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Can you be an Ethical School Leader in the Current Education System?

When principled school leaders start making unethical decisions, we have to ask questions of the system itself...

  • Can you be an Ethical School Leader in the Current Education System?

What is ethical leadership in schools, do we need to define it, and if so, why?

I have been pondering this question ever since attending a packed event organised by a new group called the Ethical Leadership Commission

If this Commission’s existence is an admission that leadership is currently unethical, that should prompt some serious soul searching. But of course, it’s not that straightforward.

School leaders and teachers are mostly principled, decent people, and amongst the most widely respected in their communities and nationally (certainly when compared to say, politicians or journalists).

A tiny minority may have dishonest, self-serving motives; you only have to look at the spate of recent stories about fraudulent, even criminal, conduct in some academy chains to see that. But there are others who are pushed or lured into dubious behaviour by the very system in which they are expected to succeed.

High stakes

Pressure to rapidly improve performance, whether from a local authority, a regional schools commissioner, a multi-academy trust or the realities of parent choice is a direct route to the sorts of unethical ‘short cuts’ we now see so frequently aired in the press.

Thanks to the work of organisations like Education Datalab, we know that illegal exclusions and ‘off rolling’ challenging pupils is more widespread than previously realised. But these are just new features of what I call ‘the dark side’ of the schools market.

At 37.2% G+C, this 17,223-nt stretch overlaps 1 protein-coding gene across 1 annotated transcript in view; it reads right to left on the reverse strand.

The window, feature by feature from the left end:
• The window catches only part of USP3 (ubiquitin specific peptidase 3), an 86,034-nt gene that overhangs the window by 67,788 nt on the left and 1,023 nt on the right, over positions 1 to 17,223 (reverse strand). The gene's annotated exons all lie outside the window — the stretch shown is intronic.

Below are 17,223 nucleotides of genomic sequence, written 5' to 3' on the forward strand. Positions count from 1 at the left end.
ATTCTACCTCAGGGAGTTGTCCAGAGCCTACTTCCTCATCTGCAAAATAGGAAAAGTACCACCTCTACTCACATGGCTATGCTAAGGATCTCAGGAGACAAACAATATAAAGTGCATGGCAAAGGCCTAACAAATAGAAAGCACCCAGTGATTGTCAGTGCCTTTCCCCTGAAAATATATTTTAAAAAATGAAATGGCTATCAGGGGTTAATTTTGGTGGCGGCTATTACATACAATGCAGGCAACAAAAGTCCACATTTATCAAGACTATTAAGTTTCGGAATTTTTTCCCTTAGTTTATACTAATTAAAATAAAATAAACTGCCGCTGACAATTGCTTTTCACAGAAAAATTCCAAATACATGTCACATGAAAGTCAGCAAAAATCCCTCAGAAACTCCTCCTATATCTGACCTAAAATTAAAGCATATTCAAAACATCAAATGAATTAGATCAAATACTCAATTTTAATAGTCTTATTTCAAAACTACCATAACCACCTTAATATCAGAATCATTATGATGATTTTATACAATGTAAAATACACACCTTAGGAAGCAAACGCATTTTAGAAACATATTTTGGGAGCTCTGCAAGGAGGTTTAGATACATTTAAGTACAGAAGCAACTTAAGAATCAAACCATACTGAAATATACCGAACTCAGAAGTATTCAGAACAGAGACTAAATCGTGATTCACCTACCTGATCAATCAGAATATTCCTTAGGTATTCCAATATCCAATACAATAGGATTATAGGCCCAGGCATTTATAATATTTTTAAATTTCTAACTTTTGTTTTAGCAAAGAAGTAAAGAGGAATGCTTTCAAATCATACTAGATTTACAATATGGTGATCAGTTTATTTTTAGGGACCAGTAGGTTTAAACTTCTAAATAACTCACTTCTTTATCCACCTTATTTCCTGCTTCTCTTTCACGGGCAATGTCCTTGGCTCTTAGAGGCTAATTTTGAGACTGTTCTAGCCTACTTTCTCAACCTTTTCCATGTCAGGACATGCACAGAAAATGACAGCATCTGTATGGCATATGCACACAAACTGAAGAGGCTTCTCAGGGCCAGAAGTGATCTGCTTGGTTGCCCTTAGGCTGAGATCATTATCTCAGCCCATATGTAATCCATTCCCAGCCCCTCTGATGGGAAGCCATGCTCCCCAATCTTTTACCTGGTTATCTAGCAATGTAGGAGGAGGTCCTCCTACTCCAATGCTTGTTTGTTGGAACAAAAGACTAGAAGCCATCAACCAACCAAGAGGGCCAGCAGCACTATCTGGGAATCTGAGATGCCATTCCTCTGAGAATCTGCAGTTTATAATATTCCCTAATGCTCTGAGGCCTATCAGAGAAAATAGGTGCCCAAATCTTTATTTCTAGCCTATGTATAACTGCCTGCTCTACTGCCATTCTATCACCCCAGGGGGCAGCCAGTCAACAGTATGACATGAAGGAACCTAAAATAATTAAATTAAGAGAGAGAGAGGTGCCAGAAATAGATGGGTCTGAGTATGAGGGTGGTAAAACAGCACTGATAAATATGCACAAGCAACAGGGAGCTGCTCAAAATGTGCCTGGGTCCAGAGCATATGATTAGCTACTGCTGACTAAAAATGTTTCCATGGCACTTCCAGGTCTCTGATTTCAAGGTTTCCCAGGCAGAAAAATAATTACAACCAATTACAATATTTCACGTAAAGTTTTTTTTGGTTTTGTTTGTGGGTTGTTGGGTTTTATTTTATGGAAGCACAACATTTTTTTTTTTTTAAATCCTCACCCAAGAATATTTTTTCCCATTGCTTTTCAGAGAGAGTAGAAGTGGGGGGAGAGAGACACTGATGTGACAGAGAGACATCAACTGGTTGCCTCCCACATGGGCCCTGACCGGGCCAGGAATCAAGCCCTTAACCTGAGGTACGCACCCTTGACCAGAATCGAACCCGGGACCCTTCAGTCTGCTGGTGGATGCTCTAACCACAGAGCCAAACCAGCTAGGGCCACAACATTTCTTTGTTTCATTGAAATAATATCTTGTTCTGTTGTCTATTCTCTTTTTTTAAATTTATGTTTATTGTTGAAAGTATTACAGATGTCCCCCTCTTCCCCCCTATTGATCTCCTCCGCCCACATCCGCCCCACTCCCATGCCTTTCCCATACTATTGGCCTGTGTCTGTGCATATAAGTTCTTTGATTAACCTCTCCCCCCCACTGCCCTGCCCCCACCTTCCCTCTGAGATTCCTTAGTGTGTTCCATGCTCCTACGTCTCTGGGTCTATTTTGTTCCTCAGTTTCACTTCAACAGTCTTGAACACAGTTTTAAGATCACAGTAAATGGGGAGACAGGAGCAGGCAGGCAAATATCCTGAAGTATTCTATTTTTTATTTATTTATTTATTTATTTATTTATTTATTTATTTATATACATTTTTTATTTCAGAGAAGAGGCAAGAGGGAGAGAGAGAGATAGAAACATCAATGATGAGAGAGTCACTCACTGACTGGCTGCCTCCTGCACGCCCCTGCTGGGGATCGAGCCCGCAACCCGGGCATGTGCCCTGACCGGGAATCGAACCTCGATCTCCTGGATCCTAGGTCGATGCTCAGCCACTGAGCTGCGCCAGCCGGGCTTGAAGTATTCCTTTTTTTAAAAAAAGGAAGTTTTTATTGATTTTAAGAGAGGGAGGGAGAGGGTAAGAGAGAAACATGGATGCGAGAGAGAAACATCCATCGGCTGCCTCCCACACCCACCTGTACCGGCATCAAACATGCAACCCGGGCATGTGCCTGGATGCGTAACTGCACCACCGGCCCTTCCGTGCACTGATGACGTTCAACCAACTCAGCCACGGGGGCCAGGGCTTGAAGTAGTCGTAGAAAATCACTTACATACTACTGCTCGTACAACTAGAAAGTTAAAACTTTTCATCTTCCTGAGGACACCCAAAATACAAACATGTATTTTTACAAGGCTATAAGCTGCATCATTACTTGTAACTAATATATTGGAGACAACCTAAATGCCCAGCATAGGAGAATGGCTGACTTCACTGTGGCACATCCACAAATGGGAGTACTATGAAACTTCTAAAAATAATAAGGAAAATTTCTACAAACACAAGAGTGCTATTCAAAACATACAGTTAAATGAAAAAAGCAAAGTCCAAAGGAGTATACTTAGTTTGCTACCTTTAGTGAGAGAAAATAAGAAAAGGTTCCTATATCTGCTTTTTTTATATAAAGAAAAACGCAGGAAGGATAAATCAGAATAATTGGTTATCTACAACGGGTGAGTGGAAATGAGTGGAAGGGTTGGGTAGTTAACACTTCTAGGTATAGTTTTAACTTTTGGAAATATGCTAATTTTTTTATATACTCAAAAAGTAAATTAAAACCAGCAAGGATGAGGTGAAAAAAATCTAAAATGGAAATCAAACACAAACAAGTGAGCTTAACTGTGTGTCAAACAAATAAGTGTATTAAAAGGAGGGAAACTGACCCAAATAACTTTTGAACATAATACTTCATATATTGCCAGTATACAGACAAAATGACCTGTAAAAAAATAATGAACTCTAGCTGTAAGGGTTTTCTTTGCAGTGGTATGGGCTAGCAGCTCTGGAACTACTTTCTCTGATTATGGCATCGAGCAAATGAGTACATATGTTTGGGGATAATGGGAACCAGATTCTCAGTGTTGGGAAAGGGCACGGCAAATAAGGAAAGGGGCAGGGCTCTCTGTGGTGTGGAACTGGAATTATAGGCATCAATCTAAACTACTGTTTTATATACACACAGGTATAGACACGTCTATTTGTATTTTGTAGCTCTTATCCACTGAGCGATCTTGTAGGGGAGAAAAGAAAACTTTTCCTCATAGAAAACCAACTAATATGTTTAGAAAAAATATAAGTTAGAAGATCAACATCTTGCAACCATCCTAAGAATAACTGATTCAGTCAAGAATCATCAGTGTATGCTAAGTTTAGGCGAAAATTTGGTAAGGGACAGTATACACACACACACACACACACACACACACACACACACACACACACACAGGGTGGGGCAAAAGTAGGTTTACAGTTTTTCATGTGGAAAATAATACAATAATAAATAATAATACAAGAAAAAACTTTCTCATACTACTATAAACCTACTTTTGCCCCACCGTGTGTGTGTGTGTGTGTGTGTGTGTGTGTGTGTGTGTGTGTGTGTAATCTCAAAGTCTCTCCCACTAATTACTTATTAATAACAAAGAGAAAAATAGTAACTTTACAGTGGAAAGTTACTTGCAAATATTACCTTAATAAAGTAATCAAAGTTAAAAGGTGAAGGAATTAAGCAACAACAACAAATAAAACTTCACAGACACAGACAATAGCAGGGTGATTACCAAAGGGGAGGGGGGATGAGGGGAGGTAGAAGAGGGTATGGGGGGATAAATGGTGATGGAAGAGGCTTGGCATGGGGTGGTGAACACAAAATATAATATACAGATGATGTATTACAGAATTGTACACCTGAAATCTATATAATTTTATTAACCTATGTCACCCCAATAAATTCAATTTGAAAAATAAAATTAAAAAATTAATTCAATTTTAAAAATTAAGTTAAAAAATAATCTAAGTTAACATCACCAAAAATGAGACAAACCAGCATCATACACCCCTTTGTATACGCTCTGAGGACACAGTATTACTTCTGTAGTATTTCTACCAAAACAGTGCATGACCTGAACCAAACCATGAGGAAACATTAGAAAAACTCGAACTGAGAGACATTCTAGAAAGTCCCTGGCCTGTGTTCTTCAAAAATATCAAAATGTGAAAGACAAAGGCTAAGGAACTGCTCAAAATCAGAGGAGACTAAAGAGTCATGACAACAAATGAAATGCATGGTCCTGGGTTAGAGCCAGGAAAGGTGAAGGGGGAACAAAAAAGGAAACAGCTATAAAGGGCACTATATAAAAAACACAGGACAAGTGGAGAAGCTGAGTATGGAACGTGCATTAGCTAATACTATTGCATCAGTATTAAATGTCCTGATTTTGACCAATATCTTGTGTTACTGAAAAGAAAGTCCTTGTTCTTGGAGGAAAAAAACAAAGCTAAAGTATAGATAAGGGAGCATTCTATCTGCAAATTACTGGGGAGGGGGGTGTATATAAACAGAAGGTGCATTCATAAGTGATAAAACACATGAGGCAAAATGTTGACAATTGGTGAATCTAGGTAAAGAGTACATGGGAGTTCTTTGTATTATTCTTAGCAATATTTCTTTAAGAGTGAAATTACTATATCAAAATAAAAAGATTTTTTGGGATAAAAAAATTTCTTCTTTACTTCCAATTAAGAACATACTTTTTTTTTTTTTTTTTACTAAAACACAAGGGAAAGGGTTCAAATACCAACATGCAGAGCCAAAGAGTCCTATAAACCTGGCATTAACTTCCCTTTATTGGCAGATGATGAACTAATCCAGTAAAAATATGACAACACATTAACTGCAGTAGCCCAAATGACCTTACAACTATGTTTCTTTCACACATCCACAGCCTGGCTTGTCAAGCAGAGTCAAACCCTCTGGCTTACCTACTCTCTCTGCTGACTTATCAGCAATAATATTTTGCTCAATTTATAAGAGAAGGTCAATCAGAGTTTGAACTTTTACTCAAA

Manipulating intakes or the subjects pupils choose, teaching to the test, and even cheating are inevitable byproducts of asking schools to compete in a high stakes environment where professional status and security are permanently on the line.

These tactics, while maybe not going on in every establishment, are also hard to identify and root out, especially if a school is popular and apparently successful.

Nevertheless the eminent bodies behind the Commission range from head teacher organisations, Ofsted and the National Governor Association to UCL’s Institute for Education.

They are determined to have a go at defining what ethical leadership means, to give heads and governors confidence to resist temptation when faced by difficult decisions under pressure.

First steps

Around 100 pathfinder schools are already working with the framework, which involves ethical audits on leadership and management, challenging questions for schools about how they handle issues like exam malpractice, pupil behaviour, curriculum choices, the use of public funds and SEND.

An ethics forum will meet several times a year to consider the thorny dilemmas that leaders face in the context of the seven principles of public life: selflessness, integrity, objectivity, accountability, openness, honesty and leadership, to which the commissioners have added trust, wisdom, kindness, justice, service, courage and optimism.

Will it work? The pathfinders are oversubscribed and I suspect there is a hunger amongst many leaders (head and governors) to have their existing ethical approaches, which may mean their results don’t look quite as good as some other schools, validated.

It is also vitally important. The nature of leadership is intricately bound up with school culture and impacts directly on the working environment, and pupil and staff wellbeing.

At a time of chronic recruitment and retention issues, happy schools will be integral to attracting and retaining staff, and rebuilding teaching as an attractive lifelong career choice.

Worth a try

My hunch is that to be really successful it will need critical mass, and professionals prepared to have difficult conversations with themselves and possibly with their (competing) neighbours, about issues that affect everyone locally.

It will also have to work in lockstep with changes elsewhere in the education system. Proposed changes to the Ofsted framework are a positive first step, but the pressured competitive environment is a three-legged stool; performance tables and the way parent choice is exercised also contribute to what can be a toxic culture.

But who can fault anyone willing to try? There is a growing sense that, with the pressure of funding cuts and teacher shortages, the school system is near breaking point. Anything that works within those bleak parameters to reinvigorate the profession can only be welcomed.

Fiona Millar is a columnist for The Guardian and a co-founder of the Local Schools Network; for more information, visit fionamillar.com or follow @schooltruth.

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